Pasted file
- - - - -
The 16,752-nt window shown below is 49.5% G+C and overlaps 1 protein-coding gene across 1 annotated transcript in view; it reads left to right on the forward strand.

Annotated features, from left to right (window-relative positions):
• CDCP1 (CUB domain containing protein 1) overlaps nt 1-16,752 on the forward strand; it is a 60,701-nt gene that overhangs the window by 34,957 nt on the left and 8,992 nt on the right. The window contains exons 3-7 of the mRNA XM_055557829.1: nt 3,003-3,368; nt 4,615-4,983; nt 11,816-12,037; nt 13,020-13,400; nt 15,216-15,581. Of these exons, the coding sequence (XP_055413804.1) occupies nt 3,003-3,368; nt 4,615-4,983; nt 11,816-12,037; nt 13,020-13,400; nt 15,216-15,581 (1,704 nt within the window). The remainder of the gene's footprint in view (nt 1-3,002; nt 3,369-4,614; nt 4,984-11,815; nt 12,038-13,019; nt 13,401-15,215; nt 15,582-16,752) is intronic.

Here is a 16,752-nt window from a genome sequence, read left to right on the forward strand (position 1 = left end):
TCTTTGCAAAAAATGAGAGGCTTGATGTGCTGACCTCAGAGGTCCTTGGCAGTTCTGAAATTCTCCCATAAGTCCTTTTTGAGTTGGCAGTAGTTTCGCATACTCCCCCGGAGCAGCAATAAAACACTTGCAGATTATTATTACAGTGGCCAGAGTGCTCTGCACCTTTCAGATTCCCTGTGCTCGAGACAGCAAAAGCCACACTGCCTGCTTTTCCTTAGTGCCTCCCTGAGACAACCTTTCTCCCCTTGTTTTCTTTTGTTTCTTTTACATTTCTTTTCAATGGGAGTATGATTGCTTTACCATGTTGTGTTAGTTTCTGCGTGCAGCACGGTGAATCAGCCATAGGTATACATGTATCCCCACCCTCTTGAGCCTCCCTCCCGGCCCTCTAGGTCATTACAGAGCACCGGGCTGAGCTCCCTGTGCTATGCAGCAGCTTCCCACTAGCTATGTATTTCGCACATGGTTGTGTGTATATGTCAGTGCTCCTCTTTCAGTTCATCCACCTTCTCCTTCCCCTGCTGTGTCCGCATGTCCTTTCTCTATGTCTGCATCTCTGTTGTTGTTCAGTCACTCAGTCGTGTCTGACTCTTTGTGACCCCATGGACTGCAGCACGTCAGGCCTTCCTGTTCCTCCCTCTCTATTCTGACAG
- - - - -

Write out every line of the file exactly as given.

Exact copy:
The 16,752-nt window shown below is 49.5% G+C and overlaps 1 protein-coding gene across 1 annotated transcript in view; it reads left to right on the forward strand.

Annotated features, from left to right (window-relative positions):
• CDCP1 (CUB domain containing protein 1) overlaps nt 1-16,752 on the forward strand; it is a 60,701-nt gene that overhangs the window by 34,957 nt on the left and 8,992 nt on the right. The window contains exons 3-7 of the mRNA XM_055557829.1: nt 3,003-3,368; nt 4,615-4,983; nt 11,816-12,037; nt 13,020-13,400; nt 15,216-15,581. Of these exons, the coding sequence (XP_055413804.1) occupies nt 3,003-3,368; nt 4,615-4,983; nt 11,816-12,037; nt 13,020-13,400; nt 15,216-15,581 (1,704 nt within the window). The remainder of the gene's footprint in view (nt 1-3,002; nt 3,369-4,614; nt 4,984-11,815; nt 12,038-13,019; nt 13,401-15,215; nt 15,582-16,752) is intronic.

Here is a 16,752-nt window from a genome sequence, read left to right on the forward strand (position 1 = left end):
TCTTTGCAAAAAATGAGAGGCTTGATGTGCTGACCTCAGAGGTCCTTGGCAGTTCTGAAATTCTCCCATAAGTCCTTTTTGAGTTGGCAGTAGTTTCGCATACTCCCCCGGAGCAGCAATAAAACACTTGCAGATTATTATTACAGTGGCCAGAGTGCTCTGCACCTTTCAGATTCCCTGTGCTCGAGACAGCAAAAGCCACACTGCCTGCTTTTCCTTAGTGCCTCCCTGAGACAACCTTTCTCCCCTTGTTTTCTTTTGTTTCTTTTACATTTCTTTTCAATGGGAGTATGATTGCTTTACCATGTTGTGTTAGTTTCTGCGTGCAGCACGGTGAATCAGCCATAGGTATACATGTATCCCCACCCTCTTGAGCCTCCCTCCCGGCCCTCTAGGTCATTACAGAGCACCGGGCTGAGCTCCCTGTGCTATGCAGCAGCTTCCCACTAGCTATGTATTTCGCACATGGTTGTGTGTATATGTCAGTGCTCCTCTTTCAGTTCATCCACCTTCTCCTTCCCCTGCTGTGTCCGCATGTCCTTTCTCTATGTCTGCATCTCTGTTGTTGTTCAGTCACTCAGTCGTGTCTGACTCTTTGTGACCCCATGGACTGCAGCACGTCAGGCCTTCCTGTTCCTCCCTCTCTATTCTGACAG